Charles Turner Torrey (1813-1846) By the time he was 4 years old, Charles Torrey's mother, father, and baby sister had all died from tuberculosis. He went to live with his maternal grandparents, Charles Turner IV and Hannah Jacobs, in a part of Scituate that is now Norwell. His maternal grandfather, once a member of the U.S. House of Representatives, remained active in local affairs, and introduced his grandson to political issues.
Until recently largely forgotten in history, Charles Turner Torrey was a minister and reporter for many Massachusetts newspapers including those in Lowell. Torrey co-founded the 1840 Liberty Party, whose sole platform was the abolition of slavery. In 1842, he established the first highly organized Underground Railroad route, running from Washington, DC, to Albany, NY and personally assisted nearly 400 slaves to freedom. He was referred to by some at that time as the "father" of the Underground Railroad.
While assisting enslaved people escape to freedom, Torrey was charged in Baltimore, Maryland with three counts of stealing slaves. He initially regarded his arrest as an opportunity to challenge the constitutional legitimacy of slaveholding in general; if it was not legitimate, then freeing people who were enslaved would not be a crime. By September 1844, it was clear that this strategy was not going to work, so he attempted to break out of jail and almost succeeded.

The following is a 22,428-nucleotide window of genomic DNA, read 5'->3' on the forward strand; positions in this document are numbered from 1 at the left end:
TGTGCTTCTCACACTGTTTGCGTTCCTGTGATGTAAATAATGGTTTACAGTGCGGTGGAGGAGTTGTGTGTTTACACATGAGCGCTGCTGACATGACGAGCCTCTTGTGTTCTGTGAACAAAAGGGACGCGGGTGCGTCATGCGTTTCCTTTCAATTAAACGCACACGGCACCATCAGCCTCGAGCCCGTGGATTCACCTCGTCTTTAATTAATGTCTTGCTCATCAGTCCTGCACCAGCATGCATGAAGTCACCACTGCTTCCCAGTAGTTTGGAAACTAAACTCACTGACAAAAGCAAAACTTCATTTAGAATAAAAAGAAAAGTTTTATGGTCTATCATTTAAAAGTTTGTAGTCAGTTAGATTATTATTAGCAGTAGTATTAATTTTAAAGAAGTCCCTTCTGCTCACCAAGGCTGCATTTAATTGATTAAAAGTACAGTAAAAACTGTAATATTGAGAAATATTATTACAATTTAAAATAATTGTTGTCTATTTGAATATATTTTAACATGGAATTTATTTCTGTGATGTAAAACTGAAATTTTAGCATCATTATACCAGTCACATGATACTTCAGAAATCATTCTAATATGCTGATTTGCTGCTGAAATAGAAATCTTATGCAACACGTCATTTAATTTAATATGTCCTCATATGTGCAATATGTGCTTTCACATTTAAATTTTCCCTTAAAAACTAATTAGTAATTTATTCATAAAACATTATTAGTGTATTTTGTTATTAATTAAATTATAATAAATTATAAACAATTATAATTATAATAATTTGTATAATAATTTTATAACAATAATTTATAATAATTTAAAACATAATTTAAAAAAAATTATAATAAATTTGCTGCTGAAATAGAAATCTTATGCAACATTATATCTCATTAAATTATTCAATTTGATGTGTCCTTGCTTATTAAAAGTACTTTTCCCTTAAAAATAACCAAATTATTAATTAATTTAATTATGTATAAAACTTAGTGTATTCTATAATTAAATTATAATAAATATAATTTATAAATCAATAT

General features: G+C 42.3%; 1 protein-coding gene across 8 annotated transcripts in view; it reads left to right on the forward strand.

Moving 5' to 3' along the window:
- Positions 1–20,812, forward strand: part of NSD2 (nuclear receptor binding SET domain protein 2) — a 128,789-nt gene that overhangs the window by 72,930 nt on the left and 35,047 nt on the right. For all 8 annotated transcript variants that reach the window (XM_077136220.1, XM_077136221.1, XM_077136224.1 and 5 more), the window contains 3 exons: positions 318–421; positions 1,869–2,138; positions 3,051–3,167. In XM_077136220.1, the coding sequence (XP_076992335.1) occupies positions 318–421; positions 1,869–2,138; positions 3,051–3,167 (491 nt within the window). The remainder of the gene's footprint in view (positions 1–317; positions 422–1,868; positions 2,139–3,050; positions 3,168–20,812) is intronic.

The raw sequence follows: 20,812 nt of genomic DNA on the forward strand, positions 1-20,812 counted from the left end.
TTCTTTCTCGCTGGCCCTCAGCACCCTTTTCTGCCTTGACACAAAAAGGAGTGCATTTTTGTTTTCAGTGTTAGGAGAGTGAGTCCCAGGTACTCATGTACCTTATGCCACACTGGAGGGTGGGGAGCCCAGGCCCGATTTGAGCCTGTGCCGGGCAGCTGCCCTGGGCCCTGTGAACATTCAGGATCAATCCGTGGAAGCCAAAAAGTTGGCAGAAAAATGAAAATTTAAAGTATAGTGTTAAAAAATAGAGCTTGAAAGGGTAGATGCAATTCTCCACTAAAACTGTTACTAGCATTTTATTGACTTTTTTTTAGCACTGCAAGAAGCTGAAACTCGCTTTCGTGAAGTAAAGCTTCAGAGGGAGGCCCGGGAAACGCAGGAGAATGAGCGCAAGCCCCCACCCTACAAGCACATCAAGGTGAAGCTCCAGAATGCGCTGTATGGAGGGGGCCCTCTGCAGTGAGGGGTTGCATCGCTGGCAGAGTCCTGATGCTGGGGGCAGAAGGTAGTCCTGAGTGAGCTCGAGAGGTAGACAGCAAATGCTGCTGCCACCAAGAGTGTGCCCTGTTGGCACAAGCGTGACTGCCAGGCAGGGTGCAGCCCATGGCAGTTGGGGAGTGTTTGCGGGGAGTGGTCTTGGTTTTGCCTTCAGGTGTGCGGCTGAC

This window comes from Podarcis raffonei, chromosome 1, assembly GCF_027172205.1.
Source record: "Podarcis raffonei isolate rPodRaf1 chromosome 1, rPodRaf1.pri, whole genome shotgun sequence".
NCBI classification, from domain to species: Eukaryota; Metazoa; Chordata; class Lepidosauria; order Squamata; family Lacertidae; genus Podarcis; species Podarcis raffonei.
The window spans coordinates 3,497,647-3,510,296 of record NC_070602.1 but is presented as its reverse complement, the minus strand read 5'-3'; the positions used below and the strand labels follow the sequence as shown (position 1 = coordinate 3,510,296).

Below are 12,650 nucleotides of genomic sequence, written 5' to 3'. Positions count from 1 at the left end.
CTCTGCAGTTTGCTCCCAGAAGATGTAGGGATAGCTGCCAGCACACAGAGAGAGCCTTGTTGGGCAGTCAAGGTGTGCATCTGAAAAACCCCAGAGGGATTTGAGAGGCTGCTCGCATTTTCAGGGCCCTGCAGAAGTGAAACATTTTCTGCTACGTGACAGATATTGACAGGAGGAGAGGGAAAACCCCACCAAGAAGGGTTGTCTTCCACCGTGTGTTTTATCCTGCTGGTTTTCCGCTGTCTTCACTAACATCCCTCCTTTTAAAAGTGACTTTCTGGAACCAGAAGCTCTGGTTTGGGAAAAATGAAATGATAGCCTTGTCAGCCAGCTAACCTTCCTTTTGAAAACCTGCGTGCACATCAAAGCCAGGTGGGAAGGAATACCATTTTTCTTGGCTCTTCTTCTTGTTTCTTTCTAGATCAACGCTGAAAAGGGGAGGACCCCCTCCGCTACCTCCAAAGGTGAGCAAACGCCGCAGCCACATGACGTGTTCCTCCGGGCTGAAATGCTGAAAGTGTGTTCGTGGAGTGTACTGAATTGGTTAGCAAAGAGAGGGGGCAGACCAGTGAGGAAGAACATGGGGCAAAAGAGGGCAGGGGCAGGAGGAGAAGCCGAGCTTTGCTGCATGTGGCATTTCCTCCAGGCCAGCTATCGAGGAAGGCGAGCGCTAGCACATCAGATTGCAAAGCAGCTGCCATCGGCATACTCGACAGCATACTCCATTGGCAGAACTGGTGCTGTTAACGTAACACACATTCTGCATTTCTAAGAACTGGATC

In December, Torrey was tried, convicted, and sentenced to six years in the state penitentiary. Prison conditions caused the return of his tuberculosis. Throughout New England, including Lowell, Massachusetts, people established Torrey Committees to raise money in support of Torrey's legal defense. Clemency requests were made by Linus Child to Governor Francis Thomas of Maryland, which were denied. Torrey died in prison on May 9, 1846.
The Middlesex Standard, a local anti-slavery newspaper edited by John Greenleaf Whittier and Chauncey L. Knapp, followed efforts of the Lowell Torrey Committee to raise money for the defense of Charles Turner Torrey.
The Lowell Torrey Committee included:
After Torrey died in prison, his body was brought back to Boston, where hundreds of people attended his funeral at Tremont Temple. He was buried at Mount Auburn Cemetery in Cambridge, Massachusetts, where a monument with a figure of an enslaved female was erected over his grave. "Torrey's blood crieth out" became an abolitionist battle cry, and the story of his sufferings and death excited eager interest both in the United States and in Europe, giving new impetus to the anti-slavery cause.